“Shadow banking is often seen as a form of regulatory arbitrage. It surely has such aspects, and they played a significant role in the run-up to global financial crisis. But beyond that, shadow banking also provides important financial intermediation functions distinct from those performed by banks and capital markets, as confirmed by its continued growth. These functions can be economically useful, and need to be understood and properly regulated. The traditional Financial Stability Board (FSB, 2011) definition of shadow banking (credit intermediation involving entities and activities outside the regular banking system) may be too broad for policy analysis. This paper focuses on two functions of the shadow banking system that are most close economically to those of traditional banks: securitization and collateral intermediation. Both assist in intermediating funds from savers to investors, and both involve risk transformation.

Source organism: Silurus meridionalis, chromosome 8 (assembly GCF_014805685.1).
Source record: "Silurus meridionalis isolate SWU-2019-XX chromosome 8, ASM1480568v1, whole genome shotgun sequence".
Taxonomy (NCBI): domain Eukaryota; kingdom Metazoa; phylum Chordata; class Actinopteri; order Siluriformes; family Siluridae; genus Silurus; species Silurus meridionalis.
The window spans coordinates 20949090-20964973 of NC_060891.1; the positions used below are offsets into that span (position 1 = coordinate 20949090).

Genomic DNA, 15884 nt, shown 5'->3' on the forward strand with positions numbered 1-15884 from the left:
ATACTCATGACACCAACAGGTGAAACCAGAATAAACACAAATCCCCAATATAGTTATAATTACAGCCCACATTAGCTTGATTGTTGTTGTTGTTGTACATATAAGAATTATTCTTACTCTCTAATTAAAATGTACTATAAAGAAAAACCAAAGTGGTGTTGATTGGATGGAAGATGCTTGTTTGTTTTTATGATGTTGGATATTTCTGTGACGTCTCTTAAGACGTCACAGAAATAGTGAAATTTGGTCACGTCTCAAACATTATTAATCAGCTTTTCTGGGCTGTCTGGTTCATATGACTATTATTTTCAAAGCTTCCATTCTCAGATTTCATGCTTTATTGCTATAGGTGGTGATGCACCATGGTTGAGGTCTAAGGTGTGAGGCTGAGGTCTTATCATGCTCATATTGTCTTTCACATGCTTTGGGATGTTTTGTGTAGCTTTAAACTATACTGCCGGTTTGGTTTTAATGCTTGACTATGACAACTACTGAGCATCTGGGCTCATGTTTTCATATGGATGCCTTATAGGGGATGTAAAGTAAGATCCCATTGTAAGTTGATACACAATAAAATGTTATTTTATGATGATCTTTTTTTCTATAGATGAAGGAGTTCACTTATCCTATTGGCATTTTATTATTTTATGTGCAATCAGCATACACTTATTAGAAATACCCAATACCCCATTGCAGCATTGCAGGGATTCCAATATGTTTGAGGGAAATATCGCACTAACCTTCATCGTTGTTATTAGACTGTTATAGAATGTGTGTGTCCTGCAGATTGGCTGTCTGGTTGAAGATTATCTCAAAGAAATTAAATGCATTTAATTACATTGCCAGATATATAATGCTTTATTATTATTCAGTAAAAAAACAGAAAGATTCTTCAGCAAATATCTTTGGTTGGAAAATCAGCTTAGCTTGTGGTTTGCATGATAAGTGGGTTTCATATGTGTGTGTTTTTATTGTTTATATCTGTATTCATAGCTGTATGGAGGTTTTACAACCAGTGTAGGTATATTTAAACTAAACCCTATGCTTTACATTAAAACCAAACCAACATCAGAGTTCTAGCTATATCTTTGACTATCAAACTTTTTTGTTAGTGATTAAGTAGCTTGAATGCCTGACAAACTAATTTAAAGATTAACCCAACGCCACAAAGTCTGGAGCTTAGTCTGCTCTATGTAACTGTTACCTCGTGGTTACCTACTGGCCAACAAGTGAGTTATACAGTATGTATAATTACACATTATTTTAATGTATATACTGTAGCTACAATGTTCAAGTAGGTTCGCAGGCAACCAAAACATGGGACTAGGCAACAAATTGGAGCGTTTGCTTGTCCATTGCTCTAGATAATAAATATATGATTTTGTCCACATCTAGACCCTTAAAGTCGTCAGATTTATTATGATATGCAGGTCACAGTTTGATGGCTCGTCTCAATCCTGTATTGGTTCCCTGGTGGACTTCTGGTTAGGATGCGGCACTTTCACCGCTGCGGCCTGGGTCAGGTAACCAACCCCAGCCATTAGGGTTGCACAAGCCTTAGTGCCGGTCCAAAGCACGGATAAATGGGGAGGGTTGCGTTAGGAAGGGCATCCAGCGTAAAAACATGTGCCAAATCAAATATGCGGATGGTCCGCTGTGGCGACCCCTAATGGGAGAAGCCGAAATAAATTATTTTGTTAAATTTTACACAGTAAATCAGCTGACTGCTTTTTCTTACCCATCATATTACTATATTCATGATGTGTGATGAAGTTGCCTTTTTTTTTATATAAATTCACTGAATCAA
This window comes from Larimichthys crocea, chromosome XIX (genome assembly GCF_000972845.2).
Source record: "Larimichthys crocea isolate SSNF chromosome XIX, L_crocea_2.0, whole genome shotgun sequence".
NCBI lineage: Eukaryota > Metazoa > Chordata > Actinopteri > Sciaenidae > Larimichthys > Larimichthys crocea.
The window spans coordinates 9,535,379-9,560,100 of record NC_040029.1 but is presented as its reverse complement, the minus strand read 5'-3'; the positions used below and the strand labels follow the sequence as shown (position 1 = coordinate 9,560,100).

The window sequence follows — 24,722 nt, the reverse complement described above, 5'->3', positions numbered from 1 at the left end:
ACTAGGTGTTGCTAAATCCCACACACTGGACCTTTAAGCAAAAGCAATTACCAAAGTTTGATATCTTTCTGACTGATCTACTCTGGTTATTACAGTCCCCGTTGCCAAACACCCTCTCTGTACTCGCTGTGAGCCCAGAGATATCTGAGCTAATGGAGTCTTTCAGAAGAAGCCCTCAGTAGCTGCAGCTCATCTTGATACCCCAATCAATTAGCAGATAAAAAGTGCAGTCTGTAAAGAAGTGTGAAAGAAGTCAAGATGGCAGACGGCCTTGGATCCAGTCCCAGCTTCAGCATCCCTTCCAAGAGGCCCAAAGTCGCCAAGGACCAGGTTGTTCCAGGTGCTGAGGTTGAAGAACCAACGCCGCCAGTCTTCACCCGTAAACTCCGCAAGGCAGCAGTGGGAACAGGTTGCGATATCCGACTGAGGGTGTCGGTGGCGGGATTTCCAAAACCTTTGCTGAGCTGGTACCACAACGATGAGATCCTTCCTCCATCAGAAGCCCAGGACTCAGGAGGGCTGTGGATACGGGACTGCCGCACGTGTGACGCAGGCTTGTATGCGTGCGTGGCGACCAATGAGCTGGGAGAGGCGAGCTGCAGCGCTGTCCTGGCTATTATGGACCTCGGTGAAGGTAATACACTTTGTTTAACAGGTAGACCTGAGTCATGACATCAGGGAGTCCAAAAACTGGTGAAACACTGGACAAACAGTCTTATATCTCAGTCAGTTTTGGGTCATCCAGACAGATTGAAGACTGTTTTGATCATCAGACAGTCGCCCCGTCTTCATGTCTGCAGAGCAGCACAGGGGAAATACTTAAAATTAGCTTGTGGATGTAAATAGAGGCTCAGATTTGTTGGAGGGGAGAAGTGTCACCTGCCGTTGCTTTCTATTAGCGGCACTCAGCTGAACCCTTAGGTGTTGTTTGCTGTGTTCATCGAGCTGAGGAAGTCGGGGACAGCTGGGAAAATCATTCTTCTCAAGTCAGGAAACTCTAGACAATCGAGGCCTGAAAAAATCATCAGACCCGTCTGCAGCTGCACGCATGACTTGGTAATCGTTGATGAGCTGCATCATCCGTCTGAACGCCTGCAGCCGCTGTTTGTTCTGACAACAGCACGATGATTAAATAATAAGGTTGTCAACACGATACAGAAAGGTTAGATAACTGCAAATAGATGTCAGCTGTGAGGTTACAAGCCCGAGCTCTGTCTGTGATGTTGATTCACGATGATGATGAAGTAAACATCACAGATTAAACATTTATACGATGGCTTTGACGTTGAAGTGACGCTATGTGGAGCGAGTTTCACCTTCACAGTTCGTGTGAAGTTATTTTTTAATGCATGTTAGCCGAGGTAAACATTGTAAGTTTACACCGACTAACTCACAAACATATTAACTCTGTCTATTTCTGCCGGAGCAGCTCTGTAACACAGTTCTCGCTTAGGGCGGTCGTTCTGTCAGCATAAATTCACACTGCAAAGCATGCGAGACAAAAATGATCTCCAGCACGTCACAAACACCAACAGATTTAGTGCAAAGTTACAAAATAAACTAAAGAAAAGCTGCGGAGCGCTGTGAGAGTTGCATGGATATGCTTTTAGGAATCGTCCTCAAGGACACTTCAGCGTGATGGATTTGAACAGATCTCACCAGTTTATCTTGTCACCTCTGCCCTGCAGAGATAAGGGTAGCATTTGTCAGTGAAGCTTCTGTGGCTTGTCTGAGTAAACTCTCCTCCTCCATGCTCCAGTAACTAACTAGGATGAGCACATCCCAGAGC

After describing these two main functions, the paper reviews their economic values, highlighting how they cater to various demands. The securitization function, operating through the prime money funds complex, serves the needs of large institutional cash pools that seek safe, short-term investments and more controversially the demand of banks for assets that can be used to secure repo funding. And the collateral intermediation complex specializes in the efficient use of scarce collateral.”
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